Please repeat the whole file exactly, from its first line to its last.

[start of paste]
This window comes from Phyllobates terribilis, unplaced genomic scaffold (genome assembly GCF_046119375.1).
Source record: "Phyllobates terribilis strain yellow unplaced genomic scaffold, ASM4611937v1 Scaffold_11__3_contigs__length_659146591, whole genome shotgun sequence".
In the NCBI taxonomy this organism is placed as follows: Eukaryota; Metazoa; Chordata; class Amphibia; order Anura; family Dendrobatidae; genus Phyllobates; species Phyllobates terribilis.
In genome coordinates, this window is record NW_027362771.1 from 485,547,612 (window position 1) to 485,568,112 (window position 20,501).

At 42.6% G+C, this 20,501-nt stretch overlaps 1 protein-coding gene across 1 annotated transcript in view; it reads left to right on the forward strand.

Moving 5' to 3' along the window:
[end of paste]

This window comes from Phyllobates terribilis, unplaced genomic scaffold (genome assembly GCF_046119375.1).
Source record: "Phyllobates terribilis strain yellow unplaced genomic scaffold, ASM4611937v1 Scaffold_11__3_contigs__length_659146591, whole genome shotgun sequence".
In the NCBI taxonomy this organism is placed as follows: Eukaryota; Metazoa; Chordata; class Amphibia; order Anura; family Dendrobatidae; genus Phyllobates; species Phyllobates terribilis.
In genome coordinates, this window is record NW_027362771.1 from 485,547,612 (window position 1) to 485,568,112 (window position 20,501).

At 42.6% G+C, this 20,501-nt stretch overlaps 1 protein-coding gene across 1 annotated transcript in view; it reads left to right on the forward strand.

Moving 5' to 3' along the window: